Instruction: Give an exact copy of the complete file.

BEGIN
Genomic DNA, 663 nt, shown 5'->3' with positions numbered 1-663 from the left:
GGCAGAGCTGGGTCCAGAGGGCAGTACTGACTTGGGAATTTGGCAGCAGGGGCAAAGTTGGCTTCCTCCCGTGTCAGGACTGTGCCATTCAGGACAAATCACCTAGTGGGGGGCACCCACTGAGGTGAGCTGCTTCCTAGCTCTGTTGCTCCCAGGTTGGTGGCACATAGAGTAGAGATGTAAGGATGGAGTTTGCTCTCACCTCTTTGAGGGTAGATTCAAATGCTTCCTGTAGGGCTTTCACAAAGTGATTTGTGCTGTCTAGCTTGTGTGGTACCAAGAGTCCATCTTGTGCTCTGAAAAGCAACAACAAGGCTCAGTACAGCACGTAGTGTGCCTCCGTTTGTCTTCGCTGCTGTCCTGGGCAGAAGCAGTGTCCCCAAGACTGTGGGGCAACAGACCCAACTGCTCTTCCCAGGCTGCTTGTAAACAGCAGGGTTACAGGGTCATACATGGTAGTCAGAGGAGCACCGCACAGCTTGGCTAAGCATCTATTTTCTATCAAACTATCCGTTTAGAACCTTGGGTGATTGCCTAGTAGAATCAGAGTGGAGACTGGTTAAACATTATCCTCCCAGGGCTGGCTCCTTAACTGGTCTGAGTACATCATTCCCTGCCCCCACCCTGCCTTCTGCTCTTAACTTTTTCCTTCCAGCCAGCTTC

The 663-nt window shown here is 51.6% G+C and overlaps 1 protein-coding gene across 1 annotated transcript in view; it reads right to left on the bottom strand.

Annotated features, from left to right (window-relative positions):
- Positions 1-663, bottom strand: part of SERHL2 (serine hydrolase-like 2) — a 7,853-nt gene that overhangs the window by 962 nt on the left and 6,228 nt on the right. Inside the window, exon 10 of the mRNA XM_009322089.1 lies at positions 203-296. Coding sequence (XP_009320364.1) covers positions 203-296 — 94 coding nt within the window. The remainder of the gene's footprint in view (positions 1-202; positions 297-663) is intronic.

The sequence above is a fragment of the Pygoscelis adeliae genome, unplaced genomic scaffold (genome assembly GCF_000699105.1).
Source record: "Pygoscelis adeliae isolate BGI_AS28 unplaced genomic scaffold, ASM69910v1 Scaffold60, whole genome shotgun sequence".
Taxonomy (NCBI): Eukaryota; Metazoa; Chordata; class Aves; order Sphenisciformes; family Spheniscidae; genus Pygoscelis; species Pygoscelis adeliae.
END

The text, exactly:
Genomic DNA, 663 nt, shown 5'->3' with positions numbered 1-663 from the left:
GGCAGAGCTGGGTCCAGAGGGCAGTACTGACTTGGGAATTTGGCAGCAGGGGCAAAGTTGGCTTCCTCCCGTGTCAGGACTGTGCCATTCAGGACAAATCACCTAGTGGGGGGCACCCACTGAGGTGAGCTGCTTCCTAGCTCTGTTGCTCCCAGGTTGGTGGCACATAGAGTAGAGATGTAAGGATGGAGTTTGCTCTCACCTCTTTGAGGGTAGATTCAAATGCTTCCTGTAGGGCTTTCACAAAGTGATTTGTGCTGTCTAGCTTGTGTGGTACCAAGAGTCCATCTTGTGCTCTGAAAAGCAACAACAAGGCTCAGTACAGCACGTAGTGTGCCTCCGTTTGTCTTCGCTGCTGTCCTGGGCAGAAGCAGTGTCCCCAAGACTGTGGGGCAACAGACCCAACTGCTCTTCCCAGGCTGCTTGTAAACAGCAGGGTTACAGGGTCATACATGGTAGTCAGAGGAGCACCGCACAGCTTGGCTAAGCATCTATTTTCTATCAAACTATCCGTTTAGAACCTTGGGTGATTGCCTAGTAGAATCAGAGTGGAGACTGGTTAAACATTATCCTCCCAGGGCTGGCTCCTTAACTGGTCTGAGTACATCATTCCCTGCCCCCACCCTGCCTTCTGCTCTTAACTTTTTCCTTCCAGCCAGCTTC

The 663-nt window shown here is 51.6% G+C and overlaps 1 protein-coding gene across 1 annotated transcript in view; it reads right to left on the bottom strand.

Annotated features, from left to right (window-relative positions):
- Positions 1-663, bottom strand: part of SERHL2 (serine hydrolase-like 2) — a 7,853-nt gene that overhangs the window by 962 nt on the left and 6,228 nt on the right. Inside the window, exon 10 of the mRNA XM_009322089.1 lies at positions 203-296. Coding sequence (XP_009320364.1) covers positions 203-296 — 94 coding nt within the window. The remainder of the gene's footprint in view (positions 1-202; positions 297-663) is intronic.

The sequence above is a fragment of the Pygoscelis adeliae genome, unplaced genomic scaffold (genome assembly GCF_000699105.1).
Source record: "Pygoscelis adeliae isolate BGI_AS28 unplaced genomic scaffold, ASM69910v1 Scaffold60, whole genome shotgun sequence".
Taxonomy (NCBI): Eukaryota; Metazoa; Chordata; class Aves; order Sphenisciformes; family Spheniscidae; genus Pygoscelis; species Pygoscelis adeliae.